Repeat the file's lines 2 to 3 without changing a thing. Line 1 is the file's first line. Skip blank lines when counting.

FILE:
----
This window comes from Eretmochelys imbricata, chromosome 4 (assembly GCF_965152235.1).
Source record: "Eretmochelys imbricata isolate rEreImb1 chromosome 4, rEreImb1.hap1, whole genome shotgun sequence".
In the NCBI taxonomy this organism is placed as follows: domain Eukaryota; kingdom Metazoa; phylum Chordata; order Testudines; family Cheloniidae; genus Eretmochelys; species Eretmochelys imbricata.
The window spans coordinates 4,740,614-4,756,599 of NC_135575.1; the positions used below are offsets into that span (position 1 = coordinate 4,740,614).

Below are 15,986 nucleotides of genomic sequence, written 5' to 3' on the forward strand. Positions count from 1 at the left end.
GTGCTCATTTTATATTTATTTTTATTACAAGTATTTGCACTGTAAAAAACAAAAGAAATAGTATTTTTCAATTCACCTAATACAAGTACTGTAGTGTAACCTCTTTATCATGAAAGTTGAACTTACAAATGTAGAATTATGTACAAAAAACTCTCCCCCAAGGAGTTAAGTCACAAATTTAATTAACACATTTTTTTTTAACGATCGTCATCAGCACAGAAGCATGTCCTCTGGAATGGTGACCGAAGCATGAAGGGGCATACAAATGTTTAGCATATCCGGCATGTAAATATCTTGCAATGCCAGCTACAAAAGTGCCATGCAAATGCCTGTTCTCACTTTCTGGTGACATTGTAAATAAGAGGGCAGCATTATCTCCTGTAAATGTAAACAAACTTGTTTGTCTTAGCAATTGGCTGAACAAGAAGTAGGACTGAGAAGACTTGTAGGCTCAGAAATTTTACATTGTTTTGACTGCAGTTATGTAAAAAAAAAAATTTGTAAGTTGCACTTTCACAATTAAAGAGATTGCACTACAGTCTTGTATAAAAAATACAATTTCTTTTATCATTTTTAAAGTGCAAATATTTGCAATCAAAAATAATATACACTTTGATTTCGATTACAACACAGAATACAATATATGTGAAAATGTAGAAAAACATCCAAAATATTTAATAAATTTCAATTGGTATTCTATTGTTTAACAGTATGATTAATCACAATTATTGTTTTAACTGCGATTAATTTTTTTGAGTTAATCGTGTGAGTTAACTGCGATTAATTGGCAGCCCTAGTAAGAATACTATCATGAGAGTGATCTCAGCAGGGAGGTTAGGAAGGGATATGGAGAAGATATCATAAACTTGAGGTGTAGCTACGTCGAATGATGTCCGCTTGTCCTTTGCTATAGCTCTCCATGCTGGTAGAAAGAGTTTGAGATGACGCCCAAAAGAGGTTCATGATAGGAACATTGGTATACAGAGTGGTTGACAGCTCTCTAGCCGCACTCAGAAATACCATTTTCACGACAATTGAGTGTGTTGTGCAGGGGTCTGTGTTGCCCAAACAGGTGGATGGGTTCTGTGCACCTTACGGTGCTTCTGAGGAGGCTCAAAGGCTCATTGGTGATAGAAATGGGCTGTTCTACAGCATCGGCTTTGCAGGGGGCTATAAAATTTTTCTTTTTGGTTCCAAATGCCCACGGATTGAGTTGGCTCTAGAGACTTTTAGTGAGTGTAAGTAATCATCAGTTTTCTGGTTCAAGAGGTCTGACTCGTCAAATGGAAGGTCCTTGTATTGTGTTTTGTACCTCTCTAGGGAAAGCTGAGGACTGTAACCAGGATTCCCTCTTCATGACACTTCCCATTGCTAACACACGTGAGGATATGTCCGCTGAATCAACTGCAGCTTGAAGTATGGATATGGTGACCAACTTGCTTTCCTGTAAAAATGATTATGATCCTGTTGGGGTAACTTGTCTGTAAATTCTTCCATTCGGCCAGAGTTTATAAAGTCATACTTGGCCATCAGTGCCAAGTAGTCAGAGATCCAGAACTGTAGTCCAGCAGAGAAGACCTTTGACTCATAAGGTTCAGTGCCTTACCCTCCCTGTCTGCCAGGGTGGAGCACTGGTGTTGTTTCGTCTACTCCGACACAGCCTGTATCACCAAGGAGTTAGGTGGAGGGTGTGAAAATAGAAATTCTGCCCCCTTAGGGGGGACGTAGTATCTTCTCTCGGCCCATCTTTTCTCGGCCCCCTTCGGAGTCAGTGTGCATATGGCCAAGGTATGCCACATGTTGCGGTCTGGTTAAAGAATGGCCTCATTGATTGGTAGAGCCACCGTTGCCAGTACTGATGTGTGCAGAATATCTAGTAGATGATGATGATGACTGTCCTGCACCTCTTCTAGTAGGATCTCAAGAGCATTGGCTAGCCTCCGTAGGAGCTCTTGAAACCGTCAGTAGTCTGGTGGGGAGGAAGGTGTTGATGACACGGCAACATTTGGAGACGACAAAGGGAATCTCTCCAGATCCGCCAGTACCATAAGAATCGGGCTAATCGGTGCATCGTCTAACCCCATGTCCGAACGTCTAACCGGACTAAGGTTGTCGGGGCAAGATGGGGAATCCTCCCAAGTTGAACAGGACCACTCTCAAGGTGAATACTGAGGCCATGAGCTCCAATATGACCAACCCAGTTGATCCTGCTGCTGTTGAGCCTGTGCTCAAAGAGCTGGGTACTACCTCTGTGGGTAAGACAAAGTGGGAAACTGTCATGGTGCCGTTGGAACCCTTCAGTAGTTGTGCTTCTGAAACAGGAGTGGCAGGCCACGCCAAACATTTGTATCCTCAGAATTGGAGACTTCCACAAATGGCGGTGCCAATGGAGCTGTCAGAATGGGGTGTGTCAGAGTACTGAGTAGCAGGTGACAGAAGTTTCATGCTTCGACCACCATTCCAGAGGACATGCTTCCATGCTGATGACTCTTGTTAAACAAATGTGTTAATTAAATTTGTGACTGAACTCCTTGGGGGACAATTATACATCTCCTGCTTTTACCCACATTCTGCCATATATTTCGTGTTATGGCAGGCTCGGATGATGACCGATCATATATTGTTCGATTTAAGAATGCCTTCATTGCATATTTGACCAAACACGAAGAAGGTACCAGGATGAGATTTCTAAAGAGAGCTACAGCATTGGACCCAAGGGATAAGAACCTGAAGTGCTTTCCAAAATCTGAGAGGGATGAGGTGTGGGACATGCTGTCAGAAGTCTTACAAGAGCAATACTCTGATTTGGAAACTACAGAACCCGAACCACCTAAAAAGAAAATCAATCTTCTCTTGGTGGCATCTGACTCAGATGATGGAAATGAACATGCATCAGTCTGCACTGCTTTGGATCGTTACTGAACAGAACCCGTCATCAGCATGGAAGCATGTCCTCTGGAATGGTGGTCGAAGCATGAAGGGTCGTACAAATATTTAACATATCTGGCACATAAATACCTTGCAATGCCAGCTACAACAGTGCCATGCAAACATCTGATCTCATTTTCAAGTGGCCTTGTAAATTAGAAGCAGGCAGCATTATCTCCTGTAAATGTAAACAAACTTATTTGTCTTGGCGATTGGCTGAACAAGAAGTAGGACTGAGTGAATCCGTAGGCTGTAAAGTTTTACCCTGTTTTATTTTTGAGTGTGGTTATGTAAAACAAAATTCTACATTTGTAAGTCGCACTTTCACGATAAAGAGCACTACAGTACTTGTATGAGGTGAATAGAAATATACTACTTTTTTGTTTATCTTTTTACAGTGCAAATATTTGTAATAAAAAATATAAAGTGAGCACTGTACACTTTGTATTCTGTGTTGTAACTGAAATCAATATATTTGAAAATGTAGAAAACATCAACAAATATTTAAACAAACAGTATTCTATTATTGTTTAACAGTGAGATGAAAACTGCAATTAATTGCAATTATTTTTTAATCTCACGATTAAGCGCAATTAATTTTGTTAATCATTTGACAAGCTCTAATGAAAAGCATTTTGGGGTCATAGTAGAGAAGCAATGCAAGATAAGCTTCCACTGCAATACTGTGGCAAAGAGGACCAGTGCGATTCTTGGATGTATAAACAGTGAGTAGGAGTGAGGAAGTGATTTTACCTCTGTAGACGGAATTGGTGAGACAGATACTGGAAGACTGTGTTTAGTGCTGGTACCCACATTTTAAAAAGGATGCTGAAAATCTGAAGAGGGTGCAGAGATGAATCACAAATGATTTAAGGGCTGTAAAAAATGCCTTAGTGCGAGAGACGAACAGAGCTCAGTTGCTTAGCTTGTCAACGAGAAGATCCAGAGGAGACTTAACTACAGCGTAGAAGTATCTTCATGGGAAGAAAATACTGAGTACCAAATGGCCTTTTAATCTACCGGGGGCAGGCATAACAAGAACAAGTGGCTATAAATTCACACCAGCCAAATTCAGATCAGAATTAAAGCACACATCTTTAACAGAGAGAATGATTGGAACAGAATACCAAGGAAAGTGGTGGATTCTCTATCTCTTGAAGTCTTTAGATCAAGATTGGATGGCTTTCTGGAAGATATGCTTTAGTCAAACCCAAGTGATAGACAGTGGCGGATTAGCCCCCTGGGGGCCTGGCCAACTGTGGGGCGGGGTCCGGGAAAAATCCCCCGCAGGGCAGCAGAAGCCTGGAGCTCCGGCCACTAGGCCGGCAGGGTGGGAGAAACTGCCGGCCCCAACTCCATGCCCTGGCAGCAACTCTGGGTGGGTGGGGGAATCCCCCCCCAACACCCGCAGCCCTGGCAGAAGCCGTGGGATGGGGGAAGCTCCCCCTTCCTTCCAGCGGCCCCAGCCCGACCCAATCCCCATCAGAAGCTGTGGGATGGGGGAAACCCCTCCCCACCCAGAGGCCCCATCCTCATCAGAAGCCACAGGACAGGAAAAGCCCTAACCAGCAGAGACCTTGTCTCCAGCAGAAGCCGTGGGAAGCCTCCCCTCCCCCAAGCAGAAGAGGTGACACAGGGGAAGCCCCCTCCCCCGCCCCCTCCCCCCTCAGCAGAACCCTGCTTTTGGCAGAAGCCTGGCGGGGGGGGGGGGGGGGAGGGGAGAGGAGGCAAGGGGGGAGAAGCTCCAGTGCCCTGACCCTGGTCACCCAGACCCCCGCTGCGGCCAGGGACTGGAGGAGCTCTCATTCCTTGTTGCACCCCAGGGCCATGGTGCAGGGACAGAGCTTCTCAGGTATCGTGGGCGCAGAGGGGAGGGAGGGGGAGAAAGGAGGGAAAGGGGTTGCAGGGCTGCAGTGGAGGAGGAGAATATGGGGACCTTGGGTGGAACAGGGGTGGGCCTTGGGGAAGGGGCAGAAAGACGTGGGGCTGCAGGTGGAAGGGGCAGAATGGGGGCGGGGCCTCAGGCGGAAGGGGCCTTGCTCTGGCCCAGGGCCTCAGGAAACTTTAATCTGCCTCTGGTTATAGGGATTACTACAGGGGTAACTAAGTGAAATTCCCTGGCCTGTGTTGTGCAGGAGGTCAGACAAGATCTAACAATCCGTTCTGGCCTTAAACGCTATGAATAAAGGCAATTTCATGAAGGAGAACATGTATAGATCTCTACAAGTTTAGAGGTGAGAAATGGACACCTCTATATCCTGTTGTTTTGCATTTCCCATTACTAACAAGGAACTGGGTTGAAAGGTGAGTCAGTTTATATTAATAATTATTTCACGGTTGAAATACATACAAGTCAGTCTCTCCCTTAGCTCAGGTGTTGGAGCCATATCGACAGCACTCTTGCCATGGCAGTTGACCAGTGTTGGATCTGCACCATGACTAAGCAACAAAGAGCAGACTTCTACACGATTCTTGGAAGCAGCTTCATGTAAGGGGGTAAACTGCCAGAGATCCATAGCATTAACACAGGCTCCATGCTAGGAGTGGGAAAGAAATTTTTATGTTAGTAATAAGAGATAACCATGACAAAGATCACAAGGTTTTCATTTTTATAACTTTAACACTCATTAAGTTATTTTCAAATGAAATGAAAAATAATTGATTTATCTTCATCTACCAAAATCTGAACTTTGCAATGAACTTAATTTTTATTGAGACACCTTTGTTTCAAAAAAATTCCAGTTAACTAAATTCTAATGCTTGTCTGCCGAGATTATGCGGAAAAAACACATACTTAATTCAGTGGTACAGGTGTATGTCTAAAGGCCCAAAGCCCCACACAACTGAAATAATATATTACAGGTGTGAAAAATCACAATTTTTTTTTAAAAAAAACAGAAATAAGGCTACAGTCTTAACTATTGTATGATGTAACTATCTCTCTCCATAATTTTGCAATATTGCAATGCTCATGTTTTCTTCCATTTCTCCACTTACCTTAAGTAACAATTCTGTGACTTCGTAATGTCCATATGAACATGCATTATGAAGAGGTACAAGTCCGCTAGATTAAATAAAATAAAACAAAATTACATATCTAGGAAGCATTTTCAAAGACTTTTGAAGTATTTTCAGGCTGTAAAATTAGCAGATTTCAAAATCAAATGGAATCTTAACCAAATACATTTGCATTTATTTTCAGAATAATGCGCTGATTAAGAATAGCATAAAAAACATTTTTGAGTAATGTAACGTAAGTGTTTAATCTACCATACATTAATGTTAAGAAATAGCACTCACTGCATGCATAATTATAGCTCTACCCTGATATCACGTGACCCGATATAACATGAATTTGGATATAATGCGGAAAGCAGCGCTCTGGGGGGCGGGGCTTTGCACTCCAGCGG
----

Source record: "Eretmochelys imbricata isolate rEreImb1 chromosome 4, rEreImb1.hap1, whole genome shotgun sequence".
In the NCBI taxonomy this organism is placed as follows: domain Eukaryota; kingdom Metazoa; phylum Chordata; order Testudines; family Cheloniidae; genus Eretmochelys; species Eretmochelys imbricata.